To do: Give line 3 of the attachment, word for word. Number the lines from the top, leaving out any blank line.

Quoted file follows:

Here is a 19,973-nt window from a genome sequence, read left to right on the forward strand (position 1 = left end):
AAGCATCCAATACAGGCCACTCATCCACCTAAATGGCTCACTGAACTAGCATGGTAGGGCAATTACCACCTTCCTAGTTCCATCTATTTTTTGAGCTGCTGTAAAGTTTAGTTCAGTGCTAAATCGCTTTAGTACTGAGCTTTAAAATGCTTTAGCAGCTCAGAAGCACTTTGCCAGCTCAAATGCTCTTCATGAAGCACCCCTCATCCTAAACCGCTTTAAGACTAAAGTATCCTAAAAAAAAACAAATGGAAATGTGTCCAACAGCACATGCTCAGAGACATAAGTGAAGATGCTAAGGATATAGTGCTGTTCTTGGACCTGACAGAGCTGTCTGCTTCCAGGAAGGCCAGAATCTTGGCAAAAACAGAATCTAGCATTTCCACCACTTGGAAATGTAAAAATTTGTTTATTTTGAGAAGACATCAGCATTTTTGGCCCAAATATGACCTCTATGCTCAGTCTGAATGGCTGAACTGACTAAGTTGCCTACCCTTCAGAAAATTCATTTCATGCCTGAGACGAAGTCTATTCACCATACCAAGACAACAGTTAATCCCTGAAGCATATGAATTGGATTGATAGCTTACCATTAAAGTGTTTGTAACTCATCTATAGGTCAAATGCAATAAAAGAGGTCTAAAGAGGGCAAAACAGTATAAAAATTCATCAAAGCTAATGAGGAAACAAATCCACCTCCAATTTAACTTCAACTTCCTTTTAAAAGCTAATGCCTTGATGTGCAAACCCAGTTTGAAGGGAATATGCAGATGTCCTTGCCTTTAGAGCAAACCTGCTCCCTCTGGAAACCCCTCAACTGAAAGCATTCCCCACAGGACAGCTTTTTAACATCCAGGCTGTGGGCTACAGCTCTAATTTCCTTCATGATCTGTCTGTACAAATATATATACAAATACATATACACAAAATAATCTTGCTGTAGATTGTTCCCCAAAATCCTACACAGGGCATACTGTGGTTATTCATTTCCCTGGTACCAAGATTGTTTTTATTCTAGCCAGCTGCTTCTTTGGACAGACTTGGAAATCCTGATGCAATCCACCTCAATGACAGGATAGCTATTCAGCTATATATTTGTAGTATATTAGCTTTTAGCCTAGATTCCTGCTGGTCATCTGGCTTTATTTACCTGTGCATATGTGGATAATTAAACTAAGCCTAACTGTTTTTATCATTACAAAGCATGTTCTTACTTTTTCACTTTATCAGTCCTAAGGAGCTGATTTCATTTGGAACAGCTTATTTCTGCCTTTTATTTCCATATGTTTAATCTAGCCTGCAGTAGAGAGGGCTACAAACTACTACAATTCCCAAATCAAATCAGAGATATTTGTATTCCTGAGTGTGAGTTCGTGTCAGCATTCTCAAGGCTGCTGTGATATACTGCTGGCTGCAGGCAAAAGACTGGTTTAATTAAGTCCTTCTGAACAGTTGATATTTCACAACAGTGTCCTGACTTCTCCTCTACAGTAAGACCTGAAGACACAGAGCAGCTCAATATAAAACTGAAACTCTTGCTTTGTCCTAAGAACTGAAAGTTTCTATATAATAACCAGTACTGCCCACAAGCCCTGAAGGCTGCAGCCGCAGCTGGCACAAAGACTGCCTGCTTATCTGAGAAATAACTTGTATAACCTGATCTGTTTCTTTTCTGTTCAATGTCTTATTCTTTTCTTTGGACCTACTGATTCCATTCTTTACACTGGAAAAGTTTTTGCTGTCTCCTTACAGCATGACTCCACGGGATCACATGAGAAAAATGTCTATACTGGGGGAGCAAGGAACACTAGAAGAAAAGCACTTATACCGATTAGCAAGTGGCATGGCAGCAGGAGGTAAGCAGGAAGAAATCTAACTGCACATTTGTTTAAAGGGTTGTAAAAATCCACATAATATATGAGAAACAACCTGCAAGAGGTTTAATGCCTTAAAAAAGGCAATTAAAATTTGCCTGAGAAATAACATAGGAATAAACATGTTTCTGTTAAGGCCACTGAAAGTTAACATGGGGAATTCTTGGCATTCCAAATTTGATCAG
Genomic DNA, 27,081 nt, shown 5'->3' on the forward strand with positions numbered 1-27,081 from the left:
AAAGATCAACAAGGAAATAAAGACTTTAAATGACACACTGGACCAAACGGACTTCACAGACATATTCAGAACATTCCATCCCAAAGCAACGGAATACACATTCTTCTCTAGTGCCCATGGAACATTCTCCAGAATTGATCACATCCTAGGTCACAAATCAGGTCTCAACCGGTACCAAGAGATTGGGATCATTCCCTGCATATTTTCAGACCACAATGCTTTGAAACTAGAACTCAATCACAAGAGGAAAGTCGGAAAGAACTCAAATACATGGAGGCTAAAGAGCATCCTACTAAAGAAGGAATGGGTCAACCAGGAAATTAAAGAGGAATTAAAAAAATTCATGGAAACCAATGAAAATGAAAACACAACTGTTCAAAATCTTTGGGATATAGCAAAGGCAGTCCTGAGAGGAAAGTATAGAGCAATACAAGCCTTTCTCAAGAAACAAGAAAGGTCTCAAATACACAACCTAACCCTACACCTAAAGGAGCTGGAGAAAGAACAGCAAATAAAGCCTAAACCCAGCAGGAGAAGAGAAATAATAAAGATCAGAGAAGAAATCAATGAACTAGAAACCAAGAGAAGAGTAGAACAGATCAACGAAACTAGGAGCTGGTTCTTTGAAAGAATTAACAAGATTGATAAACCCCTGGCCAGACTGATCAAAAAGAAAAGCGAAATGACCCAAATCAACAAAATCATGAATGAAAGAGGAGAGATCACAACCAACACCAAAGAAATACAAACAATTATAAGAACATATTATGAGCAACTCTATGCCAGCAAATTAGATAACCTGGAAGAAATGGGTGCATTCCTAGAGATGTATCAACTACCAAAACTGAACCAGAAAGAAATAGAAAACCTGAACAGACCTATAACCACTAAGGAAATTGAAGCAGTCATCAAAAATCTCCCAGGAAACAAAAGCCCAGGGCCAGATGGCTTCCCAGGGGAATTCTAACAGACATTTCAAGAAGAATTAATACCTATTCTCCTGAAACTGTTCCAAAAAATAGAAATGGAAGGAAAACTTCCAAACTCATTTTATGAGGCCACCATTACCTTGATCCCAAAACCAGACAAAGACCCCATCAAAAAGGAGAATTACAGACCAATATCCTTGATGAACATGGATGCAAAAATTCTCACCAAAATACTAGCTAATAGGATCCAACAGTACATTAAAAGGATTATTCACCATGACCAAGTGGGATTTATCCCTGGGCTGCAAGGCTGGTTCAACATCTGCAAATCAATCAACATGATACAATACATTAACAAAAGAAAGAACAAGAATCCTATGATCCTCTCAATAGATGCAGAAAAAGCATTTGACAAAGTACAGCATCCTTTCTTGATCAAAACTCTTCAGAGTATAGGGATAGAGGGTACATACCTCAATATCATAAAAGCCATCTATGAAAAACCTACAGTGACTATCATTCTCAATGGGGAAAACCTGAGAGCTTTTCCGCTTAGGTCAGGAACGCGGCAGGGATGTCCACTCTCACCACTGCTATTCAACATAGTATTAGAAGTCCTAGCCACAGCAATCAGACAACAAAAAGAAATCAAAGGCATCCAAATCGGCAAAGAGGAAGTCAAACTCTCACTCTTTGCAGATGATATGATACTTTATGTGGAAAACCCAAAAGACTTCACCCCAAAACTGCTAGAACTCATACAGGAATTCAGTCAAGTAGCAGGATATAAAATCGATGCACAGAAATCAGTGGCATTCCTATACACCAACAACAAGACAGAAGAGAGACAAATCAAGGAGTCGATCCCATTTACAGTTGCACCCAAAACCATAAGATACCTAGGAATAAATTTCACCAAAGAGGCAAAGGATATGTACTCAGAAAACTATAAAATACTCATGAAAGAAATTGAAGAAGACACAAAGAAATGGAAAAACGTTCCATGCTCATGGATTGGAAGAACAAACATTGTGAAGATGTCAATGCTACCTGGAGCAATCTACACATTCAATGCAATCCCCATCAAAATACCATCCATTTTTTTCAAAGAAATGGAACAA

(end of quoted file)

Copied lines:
Genomic DNA, 27,081 nt, shown 5'->3' on the forward strand with positions numbered 1-27,081 from the left: